The Japan Objects Store is your go-to online destination for high quality vintage kimono. The women’s options feature a kaleidoscope of designs, from ethereal forests and soothing landscapes to floral prints and shimmering peacocks. As is tradition, the men’s options are subtler and come mostly in darker tones, though you’ll often find vibrant pops of color in the lining.

10. What Size Kimono Should I Buy?

Given their shape and looseness, kimono are quite forgiving in the size department. That said, if you want to look as good as possible in your vintage garment, finding the appropriate size is important. Check out our size guide here, or note the following considerations:

Check the height: For men you should pick a kimono that is about 10” (25cm) shorter than your height. Women can choose kimono that are longer than this, as any excess material is then folded over at the waist

Check the width: A kimono with a width that is at least 16” (40cm) greater than your hip size will fit perfectly. If the width of the kimono is not at least 10” (25cm) greater than your hip size, your legs may be visible as you walk. There’s nothing wrong with that of course, but it’s not the traditional way!

11. What to Look For When Buying Vintage Kimono?

SHOP THE LOOK | Vintage Silk Kimono

What to look for ultimately depends on your stylistic and material preferences. If you’re looking for a winter or cold weather kimono, best to opt for a layered silk kimono. Below, you can check out our recommendations for appropriate winter patterns. For summer, you thinner cotton yukata, as it will be much more comfortable. Size is also important – we’ll refer you to the question above for that one!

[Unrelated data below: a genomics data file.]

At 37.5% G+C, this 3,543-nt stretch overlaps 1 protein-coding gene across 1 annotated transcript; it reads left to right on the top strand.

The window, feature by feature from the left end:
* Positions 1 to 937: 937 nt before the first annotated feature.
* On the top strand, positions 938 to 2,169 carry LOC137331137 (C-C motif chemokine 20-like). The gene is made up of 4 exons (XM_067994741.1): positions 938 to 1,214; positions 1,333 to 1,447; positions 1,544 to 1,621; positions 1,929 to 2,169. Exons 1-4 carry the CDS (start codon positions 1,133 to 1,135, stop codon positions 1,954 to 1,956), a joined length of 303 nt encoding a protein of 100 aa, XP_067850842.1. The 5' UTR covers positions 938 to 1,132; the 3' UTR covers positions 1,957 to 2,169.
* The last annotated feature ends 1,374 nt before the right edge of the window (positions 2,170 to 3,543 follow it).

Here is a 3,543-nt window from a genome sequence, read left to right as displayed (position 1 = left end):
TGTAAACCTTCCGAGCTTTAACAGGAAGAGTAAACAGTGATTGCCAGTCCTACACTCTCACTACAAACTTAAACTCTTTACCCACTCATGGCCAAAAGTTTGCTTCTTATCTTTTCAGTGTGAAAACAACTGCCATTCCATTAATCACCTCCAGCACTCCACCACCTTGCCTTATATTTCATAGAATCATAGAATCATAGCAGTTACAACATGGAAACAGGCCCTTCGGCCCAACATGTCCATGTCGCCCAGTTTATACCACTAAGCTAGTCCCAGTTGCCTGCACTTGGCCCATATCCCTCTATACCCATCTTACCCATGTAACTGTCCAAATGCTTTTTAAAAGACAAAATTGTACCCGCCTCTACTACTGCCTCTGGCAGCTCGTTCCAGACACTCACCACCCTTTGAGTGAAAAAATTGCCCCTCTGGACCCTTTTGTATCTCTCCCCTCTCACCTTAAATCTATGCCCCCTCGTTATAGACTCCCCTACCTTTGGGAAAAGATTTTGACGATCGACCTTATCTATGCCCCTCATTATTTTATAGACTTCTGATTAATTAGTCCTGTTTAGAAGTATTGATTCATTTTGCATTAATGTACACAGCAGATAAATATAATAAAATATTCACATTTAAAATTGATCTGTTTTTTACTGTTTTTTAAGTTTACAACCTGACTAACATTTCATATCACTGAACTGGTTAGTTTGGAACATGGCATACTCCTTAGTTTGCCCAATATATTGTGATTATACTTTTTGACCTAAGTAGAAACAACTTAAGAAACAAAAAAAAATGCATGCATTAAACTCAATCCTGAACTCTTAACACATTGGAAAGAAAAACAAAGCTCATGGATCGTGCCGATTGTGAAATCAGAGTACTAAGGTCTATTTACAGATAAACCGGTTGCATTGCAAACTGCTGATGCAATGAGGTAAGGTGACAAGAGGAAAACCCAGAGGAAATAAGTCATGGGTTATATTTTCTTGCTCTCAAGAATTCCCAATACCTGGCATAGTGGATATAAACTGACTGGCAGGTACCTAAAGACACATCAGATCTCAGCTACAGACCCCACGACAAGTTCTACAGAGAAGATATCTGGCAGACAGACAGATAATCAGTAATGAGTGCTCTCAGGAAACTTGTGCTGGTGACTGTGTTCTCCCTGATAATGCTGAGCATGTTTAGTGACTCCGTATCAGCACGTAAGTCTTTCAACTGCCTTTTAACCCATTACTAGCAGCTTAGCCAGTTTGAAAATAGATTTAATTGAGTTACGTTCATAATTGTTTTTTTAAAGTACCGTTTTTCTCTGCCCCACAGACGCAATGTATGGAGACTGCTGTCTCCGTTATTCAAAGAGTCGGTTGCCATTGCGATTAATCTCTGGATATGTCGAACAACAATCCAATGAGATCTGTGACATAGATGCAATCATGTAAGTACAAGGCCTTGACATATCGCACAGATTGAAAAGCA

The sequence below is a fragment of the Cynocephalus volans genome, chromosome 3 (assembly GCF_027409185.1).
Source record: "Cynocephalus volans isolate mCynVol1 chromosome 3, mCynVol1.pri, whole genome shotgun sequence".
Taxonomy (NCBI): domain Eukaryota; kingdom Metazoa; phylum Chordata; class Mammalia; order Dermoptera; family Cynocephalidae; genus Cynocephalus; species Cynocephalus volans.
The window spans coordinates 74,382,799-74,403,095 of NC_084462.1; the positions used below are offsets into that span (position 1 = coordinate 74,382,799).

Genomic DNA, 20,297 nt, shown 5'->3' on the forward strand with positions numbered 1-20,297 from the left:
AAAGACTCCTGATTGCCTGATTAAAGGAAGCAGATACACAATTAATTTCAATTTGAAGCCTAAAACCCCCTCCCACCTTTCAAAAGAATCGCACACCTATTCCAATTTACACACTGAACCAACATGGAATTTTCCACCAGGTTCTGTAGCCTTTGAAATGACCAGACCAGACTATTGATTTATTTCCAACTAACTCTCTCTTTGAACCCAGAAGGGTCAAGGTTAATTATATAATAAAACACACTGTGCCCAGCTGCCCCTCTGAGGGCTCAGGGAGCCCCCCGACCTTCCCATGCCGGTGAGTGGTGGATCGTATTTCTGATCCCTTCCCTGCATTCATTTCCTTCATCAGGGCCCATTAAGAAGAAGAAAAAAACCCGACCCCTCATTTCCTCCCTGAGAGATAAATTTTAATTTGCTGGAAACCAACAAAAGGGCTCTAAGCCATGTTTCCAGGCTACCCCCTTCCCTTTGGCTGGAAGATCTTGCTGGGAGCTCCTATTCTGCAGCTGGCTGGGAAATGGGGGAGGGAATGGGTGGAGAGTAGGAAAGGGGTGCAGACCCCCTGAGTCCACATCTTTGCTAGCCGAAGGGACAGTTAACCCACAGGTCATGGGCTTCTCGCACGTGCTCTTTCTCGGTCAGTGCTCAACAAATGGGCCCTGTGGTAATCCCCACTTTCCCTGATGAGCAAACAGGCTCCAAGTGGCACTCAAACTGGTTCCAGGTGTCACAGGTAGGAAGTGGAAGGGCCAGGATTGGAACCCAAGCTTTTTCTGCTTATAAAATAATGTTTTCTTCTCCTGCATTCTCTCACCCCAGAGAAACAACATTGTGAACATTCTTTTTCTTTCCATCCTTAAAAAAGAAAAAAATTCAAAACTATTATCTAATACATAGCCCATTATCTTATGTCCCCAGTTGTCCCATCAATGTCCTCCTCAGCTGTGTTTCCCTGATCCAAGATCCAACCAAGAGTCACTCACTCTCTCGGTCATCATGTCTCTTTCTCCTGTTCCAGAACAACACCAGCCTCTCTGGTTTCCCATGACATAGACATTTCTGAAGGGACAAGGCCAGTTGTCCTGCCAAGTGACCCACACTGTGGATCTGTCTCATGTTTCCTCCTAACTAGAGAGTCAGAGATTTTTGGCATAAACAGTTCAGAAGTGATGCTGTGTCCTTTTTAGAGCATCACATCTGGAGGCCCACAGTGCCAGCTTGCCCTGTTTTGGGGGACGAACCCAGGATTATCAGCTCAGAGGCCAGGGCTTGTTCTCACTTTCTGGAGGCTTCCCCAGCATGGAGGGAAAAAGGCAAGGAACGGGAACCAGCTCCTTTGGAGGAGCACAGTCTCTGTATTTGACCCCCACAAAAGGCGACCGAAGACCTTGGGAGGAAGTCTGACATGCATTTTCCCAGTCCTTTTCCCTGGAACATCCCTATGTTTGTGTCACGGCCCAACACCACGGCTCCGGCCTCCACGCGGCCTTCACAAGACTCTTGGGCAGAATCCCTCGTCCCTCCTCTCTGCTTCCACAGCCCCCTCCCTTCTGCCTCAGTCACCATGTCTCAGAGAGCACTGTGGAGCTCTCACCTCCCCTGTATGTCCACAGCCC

Lastly, we recommend looking for handmade kimono as these are the best quality. Japan Objects Store specializes in handmade vintage kimono crafted in 100% silk.

12. Where and When Can I Wear a Vintage Kimono?

For some people kimono are a part of their everyday style, whilst others only wear them for special occasions. Japanese festivals, such as Tanabata, the Sanno and Kanda Matsuri, and Golden Week celebrations are popular times for donning kimono or yukata. And if you’re invited to a Japanese wedding, it may also be appropriate to dress in kimono – though it’s worth checking with the wedding party first.

Popular among both Japanese and international tourists is to wear kimono in some of the country’s old towns: Asakusa in Tokyo, Gion in Kyoto, Higashi Chaya in Kanazawa, or Takayama. In each of these areas you’ll find many stores offering rental services for tourists, so you can dress in period clothing and walk around the flagstone streets.

13. Is it Appropriate to Wear Vintage Kimono on the Streets of Japan?

Absolutely! As mentioned before, even if you don’t have your own, many stores offer a rental service. Kimono can be difficult to put on, so shop staff will help with wrapping up in the various layers and fastening your obi belts.

14. How about at Festivals and Events?

Japanese people are generally very welcoming of foreigners wearing kimono during seasonal celebrations: if anything it is seen as a sign of Japan’s burgeoning cultural impact. Just note – for your own comfort more than anything - that during festivals in the colder months, kimono are more popular, whereas airier yukata are the garment of choice in the sweltering summer months.

15. How to Wear Vintage Kimono?

Check out this video from Billy Matsunaga, a licensed kimono teacher and stylist based in Kumamoto, on how to wear a kimono. She is wearing a yukata in the video, but the principles can be used for any kimono – vintage or otherwise.

16. How to Look After a Vintage Kimono?

SHOP THE LOOK | Vintage Silk Kimono